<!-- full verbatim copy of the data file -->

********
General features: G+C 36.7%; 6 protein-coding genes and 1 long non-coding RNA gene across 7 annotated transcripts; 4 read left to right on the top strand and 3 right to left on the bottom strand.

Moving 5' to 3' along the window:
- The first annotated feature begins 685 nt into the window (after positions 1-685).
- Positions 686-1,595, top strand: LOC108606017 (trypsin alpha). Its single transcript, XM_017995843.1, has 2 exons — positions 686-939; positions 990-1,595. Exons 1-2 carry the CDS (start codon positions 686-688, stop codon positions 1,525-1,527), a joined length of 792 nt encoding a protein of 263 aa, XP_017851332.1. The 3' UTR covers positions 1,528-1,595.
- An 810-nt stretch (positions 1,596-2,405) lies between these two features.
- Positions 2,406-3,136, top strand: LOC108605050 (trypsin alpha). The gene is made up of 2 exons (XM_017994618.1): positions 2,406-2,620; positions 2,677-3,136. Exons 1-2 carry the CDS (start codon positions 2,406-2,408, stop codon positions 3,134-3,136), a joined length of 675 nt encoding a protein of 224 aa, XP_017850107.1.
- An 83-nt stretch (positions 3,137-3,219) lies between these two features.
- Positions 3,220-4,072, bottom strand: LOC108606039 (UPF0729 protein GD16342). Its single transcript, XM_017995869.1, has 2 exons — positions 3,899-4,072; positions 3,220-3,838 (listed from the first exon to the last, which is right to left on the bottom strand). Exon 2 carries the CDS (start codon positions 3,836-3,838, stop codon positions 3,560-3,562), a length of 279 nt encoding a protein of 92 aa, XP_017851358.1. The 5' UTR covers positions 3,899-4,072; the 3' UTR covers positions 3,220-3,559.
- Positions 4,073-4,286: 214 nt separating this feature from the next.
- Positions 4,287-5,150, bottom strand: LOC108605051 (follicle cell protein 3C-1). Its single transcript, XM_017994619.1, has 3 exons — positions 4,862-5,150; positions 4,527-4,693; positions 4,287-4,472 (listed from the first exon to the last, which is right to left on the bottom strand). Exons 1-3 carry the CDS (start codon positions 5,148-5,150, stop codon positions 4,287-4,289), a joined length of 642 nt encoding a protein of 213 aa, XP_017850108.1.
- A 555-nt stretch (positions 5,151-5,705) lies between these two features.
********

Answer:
General features: G+C 36.7%; 6 protein-coding genes and 1 long non-coding RNA gene across 7 annotated transcripts; 4 read left to right on the top strand and 3 right to left on the bottom strand.

Moving 5' to 3' along the window:
- The first annotated feature begins 685 nt into the window (after positions 1-685).
- Positions 686-1,595, top strand: LOC108606017 (trypsin alpha). Its single transcript, XM_017995843.1, has 2 exons — positions 686-939; positions 990-1,595. Exons 1-2 carry the CDS (start codon positions 686-688, stop codon positions 1,525-1,527), a joined length of 792 nt encoding a protein of 263 aa, XP_017851332.1. The 3' UTR covers positions 1,528-1,595.
- An 810-nt stretch (positions 1,596-2,405) lies between these two features.
- Positions 2,406-3,136, top strand: LOC108605050 (trypsin alpha). The gene is made up of 2 exons (XM_017994618.1): positions 2,406-2,620; positions 2,677-3,136. Exons 1-2 carry the CDS (start codon positions 2,406-2,408, stop codon positions 3,134-3,136), a joined length of 675 nt encoding a protein of 224 aa, XP_017850107.1.
- An 83-nt stretch (positions 3,137-3,219) lies between these two features.
- Positions 3,220-4,072, bottom strand: LOC108606039 (UPF0729 protein GD16342). Its single transcript, XM_017995869.1, has 2 exons — positions 3,899-4,072; positions 3,220-3,838 (listed from the first exon to the last, which is right to left on the bottom strand). Exon 2 carries the CDS (start codon positions 3,836-3,838, stop codon positions 3,560-3,562), a length of 279 nt encoding a protein of 92 aa, XP_017851358.1. The 5' UTR covers positions 3,899-4,072; the 3' UTR covers positions 3,220-3,559.
- Positions 4,073-4,286: 214 nt separating this feature from the next.
- Positions 4,287-5,150, bottom strand: LOC108605051 (follicle cell protein 3C-1). Its single transcript, XM_017994619.1, has 3 exons — positions 4,862-5,150; positions 4,527-4,693; positions 4,287-4,472 (listed from the first exon to the last, which is right to left on the bottom strand). Exons 1-3 carry the CDS (start codon positions 5,148-5,150, stop codon positions 4,287-4,289), a joined length of 642 nt encoding a protein of 213 aa, XP_017850108.1.
- A 555-nt stretch (positions 5,151-5,705) lies between these two features.